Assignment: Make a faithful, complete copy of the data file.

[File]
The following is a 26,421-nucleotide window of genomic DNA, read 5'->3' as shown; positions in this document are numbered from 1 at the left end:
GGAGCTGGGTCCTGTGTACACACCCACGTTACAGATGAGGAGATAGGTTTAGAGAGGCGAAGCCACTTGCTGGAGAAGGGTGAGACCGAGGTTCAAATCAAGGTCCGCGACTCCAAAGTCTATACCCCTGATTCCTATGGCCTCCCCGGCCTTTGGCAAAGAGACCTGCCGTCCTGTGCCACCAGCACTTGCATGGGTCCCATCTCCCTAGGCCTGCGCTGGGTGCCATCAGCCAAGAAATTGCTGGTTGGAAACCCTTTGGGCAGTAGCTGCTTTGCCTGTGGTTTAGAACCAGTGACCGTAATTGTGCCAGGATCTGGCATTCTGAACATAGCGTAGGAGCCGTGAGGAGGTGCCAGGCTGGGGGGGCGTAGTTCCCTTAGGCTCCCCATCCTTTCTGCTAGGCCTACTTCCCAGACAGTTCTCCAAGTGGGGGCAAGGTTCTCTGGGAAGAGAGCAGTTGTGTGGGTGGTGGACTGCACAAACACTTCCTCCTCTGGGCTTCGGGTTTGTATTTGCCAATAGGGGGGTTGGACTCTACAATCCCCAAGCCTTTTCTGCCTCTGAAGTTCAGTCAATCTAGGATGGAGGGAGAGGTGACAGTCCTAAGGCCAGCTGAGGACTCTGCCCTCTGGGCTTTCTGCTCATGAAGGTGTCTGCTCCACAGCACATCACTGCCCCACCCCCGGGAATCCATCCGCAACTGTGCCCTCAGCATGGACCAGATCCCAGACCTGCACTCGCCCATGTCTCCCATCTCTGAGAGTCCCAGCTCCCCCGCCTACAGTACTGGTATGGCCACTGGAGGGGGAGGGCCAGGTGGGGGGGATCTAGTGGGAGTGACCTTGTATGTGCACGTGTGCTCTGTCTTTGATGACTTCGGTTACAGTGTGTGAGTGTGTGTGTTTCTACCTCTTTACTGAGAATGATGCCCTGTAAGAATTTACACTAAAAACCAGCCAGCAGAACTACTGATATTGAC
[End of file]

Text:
The following is a 26,421-nucleotide window of genomic DNA, read 5'->3' as shown; positions in this document are numbered from 1 at the left end:
GGAGCTGGGTCCTGTGTACACACCCACGTTACAGATGAGGAGATAGGTTTAGAGAGGCGAAGCCACTTGCTGGAGAAGGGTGAGACCGAGGTTCAAATCAAGGTCCGCGACTCCAAAGTCTATACCCCTGATTCCTATGGCCTCCCCGGCCTTTGGCAAAGAGACCTGCCGTCCTGTGCCACCAGCACTTGCATGGGTCCCATCTCCCTAGGCCTGCGCTGGGTGCCATCAGCCAAGAAATTGCTGGTTGGAAACCCTTTGGGCAGTAGCTGCTTTGCCTGTGGTTTAGAACCAGTGACCGTAATTGTGCCAGGATCTGGCATTCTGAACATAGCGTAGGAGCCGTGAGGAGGTGCCAGGCTGGGGGGGCGTAGTTCCCTTAGGCTCCCCATCCTTTCTGCTAGGCCTACTTCCCAGACAGTTCTCCAAGTGGGGGCAAGGTTCTCTGGGAAGAGAGCAGTTGTGTGGGTGGTGGACTGCACAAACACTTCCTCCTCTGGGCTTCGGGTTTGTATTTGCCAATAGGGGGGTTGGACTCTACAATCCCCAAGCCTTTTCTGCCTCTGAAGTTCAGTCAATCTAGGATGGAGGGAGAGGTGACAGTCCTAAGGCCAGCTGAGGACTCTGCCCTCTGGGCTTTCTGCTCATGAAGGTGTCTGCTCCACAGCACATCACTGCCCCACCCCCGGGAATCCATCCGCAACTGTGCCCTCAGCATGGACCAGATCCCAGACCTGCACTCGCCCATGTCTCCCATCTCTGAGAGTCCCAGCTCCCCCGCCTACAGTACTGGTATGGCCACTGGAGGGGGAGGGCCAGGTGGGGGGGATCTAGTGGGAGTGACCTTGTATGTGCACGTGTGCTCTGTCTTTGATGACTTCGGTTACAGTGTGTGAGTGTGTGTGTTTCTACCTCTTTACTGAGAATGATGCCCTGTAAGAATTTACACTAAAAACCAGCCAGCAGAACTACTGATATTGAC